The materials used as part of cosmetic dental treatments today are not the same as those used by early humans. Surprisingly, even those who lived centuries ago looked for ways to enhance and improve their smiles. Fortunately, times have changed, and the type of cosmetic dentistry you see in dentist’s offices today is much more reliable, sanitary, and worthwhile. Read on to learn more about the evolution of these aesthetic treatments and how they got to where they are today.
Where Did It Start?
Modern cosmetic dentistry as we know did not appear until the 1980s, but the desire for a beautiful smile extends as far back as 700 B.C.
Etruscans used ivory and bone as well as human and animal teeth to make dentures. Ancient Egyptians relied on gold to help create crowns and bridges. They’re also known for using seashells as a form of tooth replacement, and pumice stone and vinegar as toothpaste to remove stains.
Their creativity then led to Ancient Romans opting to use their own urine as toothpaste, believing the ammonia would help to whiten teeth and eliminate stains.
If you move along through history, the Middle Ages saw the inclusion of cosmetic dentistry as part of a barber’s job. While this might seem unusual to allow someone who focuses on hair care to perform any kind of oral healthcare treatment, they didn’t find it to be problematic in those days.
Barbers helped to fill teeth and whiten them using a specific coating; however, it was discovered that this substance often destroyed the patient’s enamel and teeth.
By the time the 1700s arrived, prosthetic dentistry was becoming popular, as porcelain became a leading material for dentures. As dentists began to use more metal in the 1800s, though, they discovered that the body did not respond well when attempting to replace missing teeth. As a result, porcelain returned to the forefront.
How is Cosmetic Dentistry Different Today?
With all the different methods used to achieve brighter smiles and replace missing teeth, the changes in cosmetic dentistry were most evident at the start of the 20th century. Shifting to acrylic and plastic for dentures, these materials proved to be more economical, allowing more patients to receive treatment for missing teeth more readily.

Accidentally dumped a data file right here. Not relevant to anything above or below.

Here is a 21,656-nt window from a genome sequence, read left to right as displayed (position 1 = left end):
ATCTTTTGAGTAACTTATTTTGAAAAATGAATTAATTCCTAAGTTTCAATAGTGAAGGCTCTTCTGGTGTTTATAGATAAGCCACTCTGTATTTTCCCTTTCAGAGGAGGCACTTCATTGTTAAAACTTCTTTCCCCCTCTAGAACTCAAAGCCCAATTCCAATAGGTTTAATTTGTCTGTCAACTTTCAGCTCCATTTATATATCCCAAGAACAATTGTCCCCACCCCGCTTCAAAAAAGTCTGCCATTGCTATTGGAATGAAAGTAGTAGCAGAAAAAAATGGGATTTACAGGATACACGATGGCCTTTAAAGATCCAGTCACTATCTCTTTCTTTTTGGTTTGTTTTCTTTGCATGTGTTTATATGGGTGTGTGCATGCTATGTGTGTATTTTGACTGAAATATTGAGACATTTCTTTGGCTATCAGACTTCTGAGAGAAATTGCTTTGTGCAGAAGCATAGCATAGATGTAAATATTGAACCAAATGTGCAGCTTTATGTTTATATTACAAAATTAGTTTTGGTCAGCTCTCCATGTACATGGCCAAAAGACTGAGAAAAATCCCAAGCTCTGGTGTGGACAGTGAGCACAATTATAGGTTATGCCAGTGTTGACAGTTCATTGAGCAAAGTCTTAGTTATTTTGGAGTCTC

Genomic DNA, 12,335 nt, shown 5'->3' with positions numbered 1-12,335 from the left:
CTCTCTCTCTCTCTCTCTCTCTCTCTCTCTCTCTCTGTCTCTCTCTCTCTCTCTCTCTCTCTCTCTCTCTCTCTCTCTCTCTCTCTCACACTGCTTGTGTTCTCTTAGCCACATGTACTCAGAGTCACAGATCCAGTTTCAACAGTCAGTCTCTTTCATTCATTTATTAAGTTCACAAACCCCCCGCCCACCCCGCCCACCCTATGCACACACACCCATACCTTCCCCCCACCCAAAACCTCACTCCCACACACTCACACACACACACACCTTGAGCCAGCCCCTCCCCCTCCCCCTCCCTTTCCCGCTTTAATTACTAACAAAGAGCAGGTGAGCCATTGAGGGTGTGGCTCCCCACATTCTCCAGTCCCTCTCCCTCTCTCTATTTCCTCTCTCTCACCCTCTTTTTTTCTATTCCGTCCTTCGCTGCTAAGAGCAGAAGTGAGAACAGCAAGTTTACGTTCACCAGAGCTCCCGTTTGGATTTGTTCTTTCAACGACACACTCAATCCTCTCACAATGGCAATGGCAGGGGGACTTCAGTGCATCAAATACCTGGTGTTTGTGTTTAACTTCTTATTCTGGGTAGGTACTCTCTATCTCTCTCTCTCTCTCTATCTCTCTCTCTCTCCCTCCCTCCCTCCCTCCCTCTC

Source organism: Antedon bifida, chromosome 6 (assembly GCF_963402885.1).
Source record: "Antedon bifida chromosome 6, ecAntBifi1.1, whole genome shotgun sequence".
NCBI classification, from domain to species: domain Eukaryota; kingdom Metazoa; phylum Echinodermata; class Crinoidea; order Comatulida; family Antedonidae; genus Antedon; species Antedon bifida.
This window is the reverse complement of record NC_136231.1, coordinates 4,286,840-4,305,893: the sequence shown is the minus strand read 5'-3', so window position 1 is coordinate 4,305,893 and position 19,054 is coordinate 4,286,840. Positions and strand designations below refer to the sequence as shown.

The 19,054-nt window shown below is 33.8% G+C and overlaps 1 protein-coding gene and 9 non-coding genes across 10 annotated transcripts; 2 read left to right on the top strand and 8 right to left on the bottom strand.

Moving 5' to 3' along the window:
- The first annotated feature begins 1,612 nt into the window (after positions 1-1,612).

As the years passed, teeth whitening became increasingly popular as well as veneers, dental fillings, and implants.
In the 1980s, cosmetic dentistry truly came into its own with multiple discoveries:
- Carbamide peroxide was used as the primary whitening agent to bleach teeth in the dentist’s office and at home.
- Permanent dental bonding was also created during this time to help patients enjoy more fully protected teeth that were once plagued by cavities and minor imperfections.
- Veneers, although created in the 1930s, were made to last longer by dentists who relied on porcelain to be bonded to teeth.
- Dental implants began to be marketed to the public in the 1980s.
While it is more widely known and available to patients today, cosmetic dentistry has been on the minds of humans for centuries. Now that you know a bit more about its origins, you can better appreciate the methods used by dentists today.
About the Author
Dr. Eric Townsend is a dentist at Ponte Vedra Complete Dentistry. Offering an array of cosmetic dentistry services, he and his team can improve the look of a patient’s smile using all kinds of treatment options. If you or a loved one is ready to embrace a new and improved aesthetic that will last, contact us at (904) 285-7711 to find out which option is best for you.